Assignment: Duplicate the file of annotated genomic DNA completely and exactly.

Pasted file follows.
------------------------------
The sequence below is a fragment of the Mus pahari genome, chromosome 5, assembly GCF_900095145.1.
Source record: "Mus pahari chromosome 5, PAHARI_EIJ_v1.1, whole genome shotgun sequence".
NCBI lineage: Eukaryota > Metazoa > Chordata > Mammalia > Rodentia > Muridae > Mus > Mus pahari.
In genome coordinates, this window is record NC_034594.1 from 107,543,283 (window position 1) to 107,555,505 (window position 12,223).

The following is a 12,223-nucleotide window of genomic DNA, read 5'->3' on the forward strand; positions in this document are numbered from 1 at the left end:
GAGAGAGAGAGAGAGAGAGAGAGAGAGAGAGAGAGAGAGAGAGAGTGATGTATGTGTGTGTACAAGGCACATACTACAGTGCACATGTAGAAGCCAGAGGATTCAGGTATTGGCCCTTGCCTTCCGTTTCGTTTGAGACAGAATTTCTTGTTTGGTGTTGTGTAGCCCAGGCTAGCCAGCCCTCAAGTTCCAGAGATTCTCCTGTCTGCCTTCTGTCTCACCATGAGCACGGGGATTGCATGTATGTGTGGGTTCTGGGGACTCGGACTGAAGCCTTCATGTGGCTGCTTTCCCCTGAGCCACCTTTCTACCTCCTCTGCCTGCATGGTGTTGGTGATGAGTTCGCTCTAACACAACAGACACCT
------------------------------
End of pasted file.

The sequence below is a fragment of the Mus pahari genome, chromosome 5, assembly GCF_900095145.1.
Source record: "Mus pahari chromosome 5, PAHARI_EIJ_v1.1, whole genome shotgun sequence".
NCBI lineage: Eukaryota > Metazoa > Chordata > Mammalia > Rodentia > Muridae > Mus > Mus pahari.
In genome coordinates, this window is record NC_034594.1 from 107,543,283 (window position 1) to 107,555,505 (window position 12,223).

The following is a 12,223-nucleotide window of genomic DNA, read 5'->3' on the forward strand; positions in this document are numbered from 1 at the left end:
GAGAGAGAGAGAGAGAGAGAGAGAGAGAGAGAGAGAGAGAGAGAGTGATGTATGTGTGTGTACAAGGCACATACTACAGTGCACATGTAGAAGCCAGAGGATTCAGGTATTGGCCCTTGCCTTCCGTTTCGTTTGAGACAGAATTTCTTGTTTGGTGTTGTGTAGCCCAGGCTAGCCAGCCCTCAAGTTCCAGAGATTCTCCTGTCTGCCTTCTGTCTCACCATGAGCACGGGGATTGCATGTATGTGTGGGTTCTGGGGACTCGGACTGAAGCCTTCATGTGGCTGCTTTCCCCTGAGCCACCTTTCTACCTCCTCTGCCTGCATGGTGTTGGTGATGAGTTCGCTCTAACACAACAGACACCT